Rep. John Tierney (D-Mass.) is running slightly behind Republican challenger Richard Tisei, a new poll released Monday shows. It's the latest sign of trouble for the incumbent, whose wife's family's legal woes have complicated his reelection bid.
A new Boston Globe poll shows Tisei, a former state senator, leading Tierney 37 percent to 31 percent among likely voters. Fully 30 percent of likely voters are undecided, suggesting room for either candidate to seize the advantage in this contest down the stretch. The poll's margin of error is +/- 5.1 percentage points.
A Republican poll recently conducted for YG Action Fund also showed Tierney running behind Tisei by single digits. YG Action is a super PAC run by former aides to House Majority Leader Eric Cantor (Va.) that has been supporting Tisei.
Tierney's wife's family has faced legal trouble involving a gambling operation. And while Tierney himself has never been charged with any wrongdoing, the association has dinged his image. In the Globe poll, his favorability is under water, with just 32 percent saying they had a favorable opinion of the congressman, while 43 percent said they had an unfavorable view. What's more, only about half of Democrats said they viewed him favorably.
It's been a rough stretch for Tierney. Last month, the Democratic super PAC Majority PAC pulled back TV ads that could have benefited him. While the group said the move should not reflect on its confidence in Tierney's ability to win, it wasn't exactly the news the congressman was looking for.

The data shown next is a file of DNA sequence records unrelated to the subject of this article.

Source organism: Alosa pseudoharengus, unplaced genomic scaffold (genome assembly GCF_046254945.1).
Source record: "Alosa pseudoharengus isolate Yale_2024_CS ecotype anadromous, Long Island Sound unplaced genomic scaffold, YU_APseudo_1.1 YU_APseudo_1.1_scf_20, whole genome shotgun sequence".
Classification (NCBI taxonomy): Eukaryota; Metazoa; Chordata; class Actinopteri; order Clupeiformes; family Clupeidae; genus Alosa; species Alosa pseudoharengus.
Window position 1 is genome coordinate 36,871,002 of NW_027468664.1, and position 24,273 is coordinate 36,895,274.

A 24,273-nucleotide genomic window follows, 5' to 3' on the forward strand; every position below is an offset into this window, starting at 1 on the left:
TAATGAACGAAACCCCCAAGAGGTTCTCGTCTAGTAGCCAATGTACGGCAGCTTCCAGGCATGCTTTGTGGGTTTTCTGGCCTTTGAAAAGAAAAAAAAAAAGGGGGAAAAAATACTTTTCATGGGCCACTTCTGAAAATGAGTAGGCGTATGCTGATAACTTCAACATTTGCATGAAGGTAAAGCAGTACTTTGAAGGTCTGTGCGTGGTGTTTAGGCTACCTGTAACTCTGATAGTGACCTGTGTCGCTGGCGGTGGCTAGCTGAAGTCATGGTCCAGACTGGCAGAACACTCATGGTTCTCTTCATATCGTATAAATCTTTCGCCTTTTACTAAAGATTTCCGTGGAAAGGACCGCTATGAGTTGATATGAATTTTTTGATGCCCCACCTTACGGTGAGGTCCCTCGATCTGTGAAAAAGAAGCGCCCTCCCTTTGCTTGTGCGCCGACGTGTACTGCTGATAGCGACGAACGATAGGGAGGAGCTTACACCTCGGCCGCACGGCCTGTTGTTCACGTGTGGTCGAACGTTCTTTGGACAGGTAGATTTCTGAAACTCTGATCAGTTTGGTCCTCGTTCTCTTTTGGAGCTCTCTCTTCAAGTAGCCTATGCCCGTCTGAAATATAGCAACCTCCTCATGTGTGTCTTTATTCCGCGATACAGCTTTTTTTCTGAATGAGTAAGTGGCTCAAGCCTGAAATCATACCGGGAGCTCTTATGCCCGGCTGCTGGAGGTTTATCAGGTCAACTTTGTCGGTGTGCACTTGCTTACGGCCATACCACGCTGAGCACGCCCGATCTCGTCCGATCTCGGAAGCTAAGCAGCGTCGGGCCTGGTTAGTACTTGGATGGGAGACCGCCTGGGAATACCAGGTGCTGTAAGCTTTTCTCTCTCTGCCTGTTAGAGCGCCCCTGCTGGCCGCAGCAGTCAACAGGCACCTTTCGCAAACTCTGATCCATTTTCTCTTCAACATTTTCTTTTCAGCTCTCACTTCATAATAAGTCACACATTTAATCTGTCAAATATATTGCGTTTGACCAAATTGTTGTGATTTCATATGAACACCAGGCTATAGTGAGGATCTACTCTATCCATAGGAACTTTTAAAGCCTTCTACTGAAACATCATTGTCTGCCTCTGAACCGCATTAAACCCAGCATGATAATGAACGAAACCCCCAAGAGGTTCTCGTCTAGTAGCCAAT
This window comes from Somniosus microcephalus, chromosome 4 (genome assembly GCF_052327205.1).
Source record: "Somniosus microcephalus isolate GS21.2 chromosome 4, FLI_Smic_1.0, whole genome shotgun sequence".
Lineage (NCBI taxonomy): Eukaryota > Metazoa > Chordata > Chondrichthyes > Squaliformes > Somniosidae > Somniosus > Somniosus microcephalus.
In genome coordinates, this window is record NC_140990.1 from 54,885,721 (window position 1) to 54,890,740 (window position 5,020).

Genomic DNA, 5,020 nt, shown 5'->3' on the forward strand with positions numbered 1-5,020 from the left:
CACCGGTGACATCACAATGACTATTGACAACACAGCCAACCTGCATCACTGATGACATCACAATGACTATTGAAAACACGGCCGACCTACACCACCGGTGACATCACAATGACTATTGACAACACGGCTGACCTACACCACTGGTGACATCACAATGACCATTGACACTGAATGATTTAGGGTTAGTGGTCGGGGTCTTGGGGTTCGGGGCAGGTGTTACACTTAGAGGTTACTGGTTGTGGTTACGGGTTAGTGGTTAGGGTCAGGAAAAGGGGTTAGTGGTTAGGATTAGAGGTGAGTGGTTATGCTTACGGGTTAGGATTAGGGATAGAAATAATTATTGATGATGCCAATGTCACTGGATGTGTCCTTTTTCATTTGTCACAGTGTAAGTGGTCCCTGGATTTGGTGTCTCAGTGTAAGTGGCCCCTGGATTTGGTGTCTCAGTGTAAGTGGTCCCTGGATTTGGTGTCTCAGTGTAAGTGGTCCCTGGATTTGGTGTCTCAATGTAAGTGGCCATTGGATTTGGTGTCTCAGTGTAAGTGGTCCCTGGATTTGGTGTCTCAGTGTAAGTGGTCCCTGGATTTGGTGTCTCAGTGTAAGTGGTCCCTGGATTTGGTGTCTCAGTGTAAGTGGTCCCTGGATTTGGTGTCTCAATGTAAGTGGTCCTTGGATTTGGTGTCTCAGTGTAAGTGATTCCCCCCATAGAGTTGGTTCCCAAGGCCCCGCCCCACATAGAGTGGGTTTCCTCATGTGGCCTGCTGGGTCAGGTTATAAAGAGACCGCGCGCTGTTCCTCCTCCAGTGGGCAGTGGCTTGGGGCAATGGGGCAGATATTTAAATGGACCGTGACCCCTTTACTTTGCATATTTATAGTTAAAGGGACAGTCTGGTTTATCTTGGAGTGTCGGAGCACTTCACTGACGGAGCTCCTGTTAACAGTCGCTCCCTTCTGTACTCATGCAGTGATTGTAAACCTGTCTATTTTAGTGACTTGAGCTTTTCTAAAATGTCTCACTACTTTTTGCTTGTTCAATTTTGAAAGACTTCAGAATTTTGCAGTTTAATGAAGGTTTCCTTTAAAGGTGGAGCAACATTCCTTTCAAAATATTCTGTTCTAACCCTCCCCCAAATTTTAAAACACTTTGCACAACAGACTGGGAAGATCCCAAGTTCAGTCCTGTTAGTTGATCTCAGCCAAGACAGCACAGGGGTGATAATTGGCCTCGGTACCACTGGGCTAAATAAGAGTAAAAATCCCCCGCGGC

A Tisei win would be a historic feat for at least a couple of reasons. First, he'd be the first Republican to win a House seat in the Bay State in 16 years. Second, Tisei is openly gay, and as the Globe noted this morning, would be the first openly gay Republican congressman to reveal his sexual orientation before he was elected.
(For more on Tisei, Tierney and the 6th District race, check out The Post's Paul Kane's dispatch from Wakefield.)
Republicans have slammed Tierney over his family's legal troubles in ads, and it's clearly beginning to take a toll. Tisei, notably, didn't bring up the issue at the candidates' first debate last month.
The Democratic playbook against Tisei involves casting him as too far to the right for the district. At the debate, Tierney mentioned more than once that Tisei has called the Tea Party a “godsend," the Globe reported.
For Tisei, the goal is to cut a moderate profile and present himself as an acceptable alternative to Tierney. So far, he's holding his own.